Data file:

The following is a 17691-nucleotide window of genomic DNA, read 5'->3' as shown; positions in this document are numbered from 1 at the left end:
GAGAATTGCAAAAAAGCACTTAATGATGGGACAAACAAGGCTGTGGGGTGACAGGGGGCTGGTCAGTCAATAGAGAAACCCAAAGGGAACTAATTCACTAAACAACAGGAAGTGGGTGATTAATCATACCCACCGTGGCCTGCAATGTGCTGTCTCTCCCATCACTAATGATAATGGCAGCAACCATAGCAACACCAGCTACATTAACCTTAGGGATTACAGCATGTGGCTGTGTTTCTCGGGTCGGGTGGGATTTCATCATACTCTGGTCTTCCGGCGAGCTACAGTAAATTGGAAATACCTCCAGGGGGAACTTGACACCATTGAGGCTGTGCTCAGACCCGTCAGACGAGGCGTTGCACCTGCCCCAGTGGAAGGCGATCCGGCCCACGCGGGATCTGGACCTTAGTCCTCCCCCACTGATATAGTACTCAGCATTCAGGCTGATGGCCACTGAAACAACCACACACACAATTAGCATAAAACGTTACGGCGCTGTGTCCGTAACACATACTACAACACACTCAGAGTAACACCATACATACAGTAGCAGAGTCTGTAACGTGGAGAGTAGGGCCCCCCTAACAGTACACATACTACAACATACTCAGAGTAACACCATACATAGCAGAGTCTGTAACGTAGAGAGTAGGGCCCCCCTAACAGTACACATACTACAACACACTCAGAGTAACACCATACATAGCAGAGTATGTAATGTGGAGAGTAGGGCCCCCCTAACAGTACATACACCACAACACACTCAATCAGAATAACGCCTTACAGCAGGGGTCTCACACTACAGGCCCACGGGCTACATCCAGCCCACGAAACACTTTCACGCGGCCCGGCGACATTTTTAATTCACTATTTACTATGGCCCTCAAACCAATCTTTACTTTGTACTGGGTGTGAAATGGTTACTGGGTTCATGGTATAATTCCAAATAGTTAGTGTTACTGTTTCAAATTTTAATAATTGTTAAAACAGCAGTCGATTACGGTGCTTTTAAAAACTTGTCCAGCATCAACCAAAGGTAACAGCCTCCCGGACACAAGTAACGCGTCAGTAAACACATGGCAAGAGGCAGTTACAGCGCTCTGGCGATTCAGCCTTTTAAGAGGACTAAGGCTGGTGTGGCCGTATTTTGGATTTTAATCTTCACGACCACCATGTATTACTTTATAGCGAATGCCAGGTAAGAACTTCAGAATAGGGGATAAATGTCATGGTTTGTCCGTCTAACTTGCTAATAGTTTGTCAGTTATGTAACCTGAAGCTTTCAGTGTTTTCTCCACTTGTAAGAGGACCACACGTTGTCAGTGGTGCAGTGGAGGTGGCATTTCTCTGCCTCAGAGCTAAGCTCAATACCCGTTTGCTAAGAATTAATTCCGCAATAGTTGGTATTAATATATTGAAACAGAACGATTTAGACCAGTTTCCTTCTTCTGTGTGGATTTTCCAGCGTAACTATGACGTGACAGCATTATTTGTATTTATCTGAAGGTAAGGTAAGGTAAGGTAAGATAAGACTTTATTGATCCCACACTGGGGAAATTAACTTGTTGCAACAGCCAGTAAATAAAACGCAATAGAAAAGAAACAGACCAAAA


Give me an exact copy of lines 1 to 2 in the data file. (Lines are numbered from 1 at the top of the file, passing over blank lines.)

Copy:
The following is a 17691-nucleotide window of genomic DNA, read 5'->3' as shown; positions in this document are numbered from 1 at the left end:
GAGAATTGCAAAAAAGCACTTAATGATGGGACAAACAAGGCTGTGGGGTGACAGGGGGCTGGTCAGTCAATAGAGAAACCCAAAGGGAACTAATTCACTAAACAACAGGAAGTGGGTGATTAATCATACCCACCGTGGCCTGCAATGTGCTGTCTCTCCCATCACTAATGATAATGGCAGCAACCATAGCAACACCAGCTACATTAACCTTAGGGATTACAGCATGTGGCTGTGTTTCTCGGGTCGGGTGGGATTTCATCATACTCTGGTCTTCCGGCGAGCTACAGTAAATTGGAAATACCTCCAGGGGGAACTTGACACCATTGAGGCTGTGCTCAGACCCGTCAGACGAGGCGTTGCACCTGCCCCAGTGGAAGGCGATCCGGCCCACGCGGGATCTGGACCTTAGTCCTCCCCCACTGATATAGTACTCAGCATTCAGGCTGATGGCCACTGAAACAACCACACACACAATTAGCATAAAACGTTACGGCGCTGTGTCCGTAACACATACTACAACACACTCAGAGTAACACCATACATACAGTAGCAGAGTCTGTAACGTGGAGAGTAGGGCCCCCCTAACAGTACACATACTACAACATACTCAGAGTAACACCATACATAGCAGAGTCTGTAACGTAGAGAGTAGGGCCCCCCTAACAGTACACATACTACAACACACTCAGAGTAACACCATACATAGCAGAGTATGTAATGTGGAGAGTAGGGCCCCCCTAACAGTACATACACCACAACACACTCAATCAGAATAACGCCTTACAGCAGGGGTCTCACACTACAGGCCCACGGGCTACATCCAGCCCACGAAACACTTTCACGCGGCCCGGCGACATTTTTAATTCACTATTTACTATGGCCCTCAAACCAATCTTTACTTTGTACTGGGTGTGAAATGGTTACTGGGTTCATGGTATAATTCCAAATAGTTAGTGTTACTGTTTCAAATTTTAATAATTGTTAAAACAGCAGTCGATTACGGTGCTTTTAAAAACTTGTCCAGCATCAACCAAAGGTAACAGCCTCCCGGACACAAGTAACGCGTCAGTAAACACATGGCAAGAGGCAGTTACAGCGCTCTGGCGATTCAGCCTTTTAAGAGGACTAAGGCTGGTGTGGCCGTATTTTGGATTTTAATCTTCACGACCACCATGTATTACTTTATAGCGAATGCCAGGTAAGAACTTCAGAATAGGGGATAAATGTCATGGTTTGTCCGTCTAACTTGCTAATAGTTTGTCAGTTATGTAACCTGAAGCTTTCAGTGTTTTCTCCACTTGTAAGAGGACCACACGTTGTCAGTGGTGCAGTGGAGGTGGCATTTCTCTGCCTCAGAGCTAAGCTCAATACCCGTTTGCTAAGAATTAATTCCGCAATAGTTGGTATTAATATATTGAAACAGAACGATTTAGACCAGTTTCCTTCTTCTGTGTGGATTTTCCAGCGTAACTATGACGTGACAGCATTATTTGTATTTATCTGAAGGTAAGGTAAGGTAAGGTAAGATAAGACTTTATTGATCCCACACTGGGGAAATTAACTTGTTGCAACAGCCAGTAAATAAAACGCAATAGAAAAGAAACAGACCAAAA